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1 Expenses include personal care items, entertainment, and reading materials.
Source: Dept. of Agriculture, Center for Nutrition Policy and Promotion, Expenditures on Children by Families, 1994, 1995, 1996, 1997, 1998, and 1999 annual reports.
Categories of Household Expenditures
Housing expenses include shelter (mortgage interest, property taxes, or rent; maintenance and repairs; and insurance), utilities (gas, electricity, fuel, telephone, and water), and house furnishings and equipment (furniture, floor coverings, major appliances, and small appliances). It should be noted that for homeowners, housing expenses do not include mortgage principal payments; such payments are considered in the CE to be a part of savings. So total dollars allocated to housing by homeowners are underestimated in this report.
Food expenses include food and nonalcoholic beverages purchased at grocery, convenience, and specialty stores, including purchases with food stamps; dining at restaurants; and household expenditures on school meals.
Transportation expenses include the net outlay on purchase of new and used vehicles, vehicle finance charges, gasoline and motor oil, maintenance and repairs, insurance, and public transportation.
Clothing expenses include childrens apparel such as diapers, shirts, pants, dresses, and suits; footwear; and clothing services such as dry cleaning, alterations and repair, and storage.
Health care expenses include medical and dental services not covered by insurance, prescription drugs and medical supplies not covered by insurance, and health insurance premiums not paid by employer or other organization.
Child care and education expenses include day care tuition and supplies; baby-sitting; and elementary and high school tuition, books, and supplies.
Miscellaneous expenses include personal care items, entertainment, and reading materials.
Data used to estimate expenditures on children are from the 1990-92 Consumer Expenditure Survey-- Interview portion (CE). Administered by the Bureau of Labor Statistics (BLS), U.S. Department of Labor, this survey is the most comprehensive source of information on household expenditures available at the national level. The sample consists of 12,850 husband-wife households and 3,395 single-parent households and was weighted to reflect the U.S. population of interest, using BLS weighting methods.
Multivariate analysis was used to estimate house-hold and child-specific expenditures, controlling for income level, family size, and age of the younger child so estimates could be made for families with these varying characteristics (regional estimates were also derived by controlling for region). Households with two children were selected as the base since this was the average number of children in two-parent families. Estimated household and child-specific expendi-tures were allocated among family members. Since the estimated expenditures for clothing, child care, and education only apply to children (adult-related expenses for these items were excluded), allocations of these expenses were made by dividing the estimates equally among the children.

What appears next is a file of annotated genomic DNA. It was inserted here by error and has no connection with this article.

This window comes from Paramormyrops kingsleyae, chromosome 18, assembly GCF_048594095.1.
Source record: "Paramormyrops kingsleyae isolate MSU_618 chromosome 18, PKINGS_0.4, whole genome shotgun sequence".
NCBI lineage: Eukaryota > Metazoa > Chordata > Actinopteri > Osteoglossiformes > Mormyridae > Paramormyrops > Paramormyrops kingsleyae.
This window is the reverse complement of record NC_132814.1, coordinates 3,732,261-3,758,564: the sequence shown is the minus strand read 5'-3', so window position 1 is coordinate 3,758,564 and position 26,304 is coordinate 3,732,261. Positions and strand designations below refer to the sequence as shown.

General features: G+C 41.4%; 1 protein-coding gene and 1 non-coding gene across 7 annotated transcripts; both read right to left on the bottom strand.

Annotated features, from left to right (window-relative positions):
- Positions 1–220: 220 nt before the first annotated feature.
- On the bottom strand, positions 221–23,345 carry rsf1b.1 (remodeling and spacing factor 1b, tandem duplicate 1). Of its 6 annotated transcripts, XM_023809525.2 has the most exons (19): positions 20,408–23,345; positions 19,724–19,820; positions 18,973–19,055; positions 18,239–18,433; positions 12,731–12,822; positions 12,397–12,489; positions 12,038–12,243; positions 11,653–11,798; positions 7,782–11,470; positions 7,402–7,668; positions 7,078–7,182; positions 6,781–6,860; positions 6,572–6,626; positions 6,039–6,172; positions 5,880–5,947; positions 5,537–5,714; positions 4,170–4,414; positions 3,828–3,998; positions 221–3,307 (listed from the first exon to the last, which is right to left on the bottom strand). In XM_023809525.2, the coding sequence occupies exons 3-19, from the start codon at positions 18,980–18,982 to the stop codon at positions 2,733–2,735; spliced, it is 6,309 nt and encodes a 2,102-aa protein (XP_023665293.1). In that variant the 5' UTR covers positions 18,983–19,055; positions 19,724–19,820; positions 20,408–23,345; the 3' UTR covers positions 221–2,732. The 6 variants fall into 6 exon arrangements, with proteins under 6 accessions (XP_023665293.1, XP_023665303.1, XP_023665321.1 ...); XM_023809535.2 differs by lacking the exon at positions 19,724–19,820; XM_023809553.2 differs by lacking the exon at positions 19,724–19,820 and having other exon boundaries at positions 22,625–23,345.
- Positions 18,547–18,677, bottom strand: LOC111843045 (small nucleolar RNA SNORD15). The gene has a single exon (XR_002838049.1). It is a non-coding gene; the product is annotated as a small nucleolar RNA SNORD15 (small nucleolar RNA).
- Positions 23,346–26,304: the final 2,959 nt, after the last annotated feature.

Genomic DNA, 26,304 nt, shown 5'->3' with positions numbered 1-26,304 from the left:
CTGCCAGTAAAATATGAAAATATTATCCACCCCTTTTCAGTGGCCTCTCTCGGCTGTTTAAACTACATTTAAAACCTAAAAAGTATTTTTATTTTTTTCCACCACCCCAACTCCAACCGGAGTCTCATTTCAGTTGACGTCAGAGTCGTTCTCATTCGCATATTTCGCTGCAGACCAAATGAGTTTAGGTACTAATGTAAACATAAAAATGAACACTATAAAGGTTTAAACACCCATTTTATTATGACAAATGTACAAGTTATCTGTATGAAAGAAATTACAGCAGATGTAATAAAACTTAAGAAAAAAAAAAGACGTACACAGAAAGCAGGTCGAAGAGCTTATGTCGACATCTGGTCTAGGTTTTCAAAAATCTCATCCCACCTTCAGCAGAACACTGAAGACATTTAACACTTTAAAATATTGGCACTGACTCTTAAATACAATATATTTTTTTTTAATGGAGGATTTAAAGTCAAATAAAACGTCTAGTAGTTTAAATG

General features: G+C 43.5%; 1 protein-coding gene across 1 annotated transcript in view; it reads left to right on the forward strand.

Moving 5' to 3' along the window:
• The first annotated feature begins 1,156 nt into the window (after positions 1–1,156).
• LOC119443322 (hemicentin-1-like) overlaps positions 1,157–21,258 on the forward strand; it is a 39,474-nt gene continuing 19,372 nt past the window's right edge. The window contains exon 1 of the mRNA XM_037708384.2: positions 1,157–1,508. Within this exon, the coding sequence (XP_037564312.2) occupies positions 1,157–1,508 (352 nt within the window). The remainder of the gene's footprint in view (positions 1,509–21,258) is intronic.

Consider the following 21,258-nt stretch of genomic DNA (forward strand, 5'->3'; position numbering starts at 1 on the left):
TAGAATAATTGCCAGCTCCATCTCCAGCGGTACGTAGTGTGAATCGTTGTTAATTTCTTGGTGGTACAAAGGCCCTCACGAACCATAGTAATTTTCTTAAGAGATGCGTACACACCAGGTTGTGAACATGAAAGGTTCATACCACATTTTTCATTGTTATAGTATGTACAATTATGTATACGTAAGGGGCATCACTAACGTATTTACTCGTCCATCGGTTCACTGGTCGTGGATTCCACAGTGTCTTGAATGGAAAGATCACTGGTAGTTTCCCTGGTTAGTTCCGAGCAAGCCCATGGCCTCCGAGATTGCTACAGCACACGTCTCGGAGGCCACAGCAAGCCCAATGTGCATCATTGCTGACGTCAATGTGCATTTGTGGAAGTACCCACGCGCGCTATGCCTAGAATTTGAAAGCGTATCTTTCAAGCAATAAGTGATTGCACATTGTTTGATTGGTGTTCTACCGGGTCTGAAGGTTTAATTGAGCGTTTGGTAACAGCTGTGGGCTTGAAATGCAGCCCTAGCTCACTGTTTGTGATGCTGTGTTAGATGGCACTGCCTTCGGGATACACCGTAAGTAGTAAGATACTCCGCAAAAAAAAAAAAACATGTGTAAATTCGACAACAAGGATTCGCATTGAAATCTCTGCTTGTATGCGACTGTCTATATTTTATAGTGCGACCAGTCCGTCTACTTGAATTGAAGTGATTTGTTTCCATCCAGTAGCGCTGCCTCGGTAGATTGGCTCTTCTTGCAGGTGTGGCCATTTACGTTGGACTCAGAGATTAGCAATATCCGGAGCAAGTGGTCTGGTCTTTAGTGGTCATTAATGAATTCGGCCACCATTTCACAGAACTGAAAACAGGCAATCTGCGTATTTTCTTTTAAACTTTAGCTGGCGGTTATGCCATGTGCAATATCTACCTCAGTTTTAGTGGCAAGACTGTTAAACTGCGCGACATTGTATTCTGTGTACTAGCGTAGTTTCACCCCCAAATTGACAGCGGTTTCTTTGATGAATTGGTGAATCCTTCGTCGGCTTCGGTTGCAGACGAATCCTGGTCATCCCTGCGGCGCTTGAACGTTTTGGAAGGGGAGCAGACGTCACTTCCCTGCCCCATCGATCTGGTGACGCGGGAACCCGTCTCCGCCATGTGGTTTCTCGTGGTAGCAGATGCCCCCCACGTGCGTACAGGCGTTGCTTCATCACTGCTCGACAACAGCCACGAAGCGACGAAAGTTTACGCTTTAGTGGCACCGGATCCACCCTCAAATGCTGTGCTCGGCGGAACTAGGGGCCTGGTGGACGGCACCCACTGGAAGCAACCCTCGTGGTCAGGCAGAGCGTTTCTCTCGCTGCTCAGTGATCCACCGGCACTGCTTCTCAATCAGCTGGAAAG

The 1994 food plans of USDA were used to allocate food expenses among family members. These plans, derived from a national food consumption survey, show the share of food expenses attributable to individual family members by age and household income level. These member food budget shares were applied to estimated 1990-92 household food expenditures to determine food expenses on a child. Similarly, health care expenses were allocated to each family member based on budget share data from the 1987 National Medical Expenditure Survey. This survey contains data on the proportion of health care expenses attributable to individual family members. These member budget shares for health care were applied to estimated 1990-92 household health care expenditures to determine expenses on a child.
Unlike food and health care, no research base exists for allocating estimated household expenditures on housing, transportation, and other miscellaneous goods and services among family members. USDA uses the per capita method in allocating these expenses; the per capita method allocates expenses among household members in equal proportions. A marginal cost method, which assumes that expendi-tures on children may be measured as the difference in total expenses between couples with children and equivalent childless couples, was not used because of limitations with this approach. The marginal cost method depends on development of an equivalency measure for which there is no established base. Various measures have been proposed, with each yielding different estimates of expenditures on children. Also, some of the marginal cost approaches do not consider substitution effects. They assume, for example, that parents do not alter their expenditures on themselves after a child is added to a household.
As transportation expenses resulting from work activities are not related to expenses on children, these costs were excluded when estimating childrens trans-portation expenses. The overall USDA methodology was repeated for families with one child and more than two children so adjustments may be made for families of different sizes.
These tables are based on figures supplied by the United States Census Bureau, U.S. Department of Commerce and are subject to revision by the Census Bureau.
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